• Explain that it is very important for people in all sorts of relationships to have good communication, meaning that ideas and feelings are shared in a way that is effective and healthy
    • Ask students what makes for good communication between people
      • Possible answers include: using clear language; using language the other person will understand; making an effort to understand what the other person is trying to say; choosing the right time and setting to talk; being attentive/not being distracted (e.g. not scrolling through your phone); using a calm tone; being polite and respectful
    • Ask students to think about what happens when there is poor communication between people
      • Possible answers include: misunderstandings; conflict or arguments; injury; one or more people may be offended or insulted; rumours; one or more people may become frustrated; one or more people may not get what they want/need
    • Introduce the concept of assertive communication and its importance:
      • When we are the ones trying to communicate an idea or a feeling, it is important that we try to be as clear and direct as we can. In other words, we want to use what is called "assertive communication"
      • Assertive communication is important for communicating positive ideas and feelings, as well as negative ones
      • The big changes we experience during puberty can also bring about some very challenging situations in our relationships with others. In those situations especially, it is important to use assertive communication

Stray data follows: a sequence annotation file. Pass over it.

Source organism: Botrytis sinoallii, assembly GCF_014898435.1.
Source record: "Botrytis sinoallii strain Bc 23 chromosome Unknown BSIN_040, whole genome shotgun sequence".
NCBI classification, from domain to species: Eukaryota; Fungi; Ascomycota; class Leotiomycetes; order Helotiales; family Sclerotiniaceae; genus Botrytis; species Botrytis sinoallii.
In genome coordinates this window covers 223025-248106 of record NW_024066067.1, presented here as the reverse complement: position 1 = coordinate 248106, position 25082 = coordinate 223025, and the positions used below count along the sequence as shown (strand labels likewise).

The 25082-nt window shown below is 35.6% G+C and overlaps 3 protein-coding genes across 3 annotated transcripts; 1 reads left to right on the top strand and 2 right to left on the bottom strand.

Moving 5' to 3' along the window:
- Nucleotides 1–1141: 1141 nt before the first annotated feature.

• Ask students what it means to use assertive communication:
      • Possible answers include: the language will be clear and firm; body language (i.e. stand up straight and make eye contact); choosing words carefully; staying calm and controlling emotions; being respectful and using respectful language.
      • If students do not mention it, introduce the concept of "I statements" (e.g. "I feel... when you... because...")
      • Explain to students that our concept of assertive communication might vary depending on our cultural background, so this does not apply to everyone
    • Explain to the students that they will be given some scenarios that will allow them to practice making decisions and communicating to promote healthy relationships and a positive self-concept
    • Organize students into small groups or pairs (2-3 students)
    • Have a student read the first scenario aloud
    • Allow students 3-4 minutes to work in their groups, discussion or role-playing a response
    • Encourage them to consider the following questions, whenever appropriate
      • What is the issue?
      • How might you feel in this situation?
      • How could you respond? If applicable: How could you use assertive communication?
      • What could help you make a healthy choice in this scenario (e.g. skills, values, interests, etc.)?
    • Return to a whole-class discussion and invite each of the groups to share their responses and reflections with the rest of the class
    • Supplement and clarify information using the Core Knowledge Content, as needed
    • Continue in the same manner with as many of the scenarios as possible

    Variations

    • Introduce this activity immediately following the S.H.A.R.E. slide (last slide) in the PowerPoint presentation
    • Create a gallery walk with a different scenario at each station with one group at each station and rotating to the next one after a designated period
    • For formal assessment: Have each student compose an individual written response to one of the scenarios to be collected for assessment
    • Allow students to create their own scenarios
    • Follow with the media literacy activity, Media and me, in this Teaching Tool
    • Quick review: Whenever time permits (5-10 minutes), have students discuss and respond to a scenario to do a quick review of content learned about resiliency, self-concept, and healthy relationships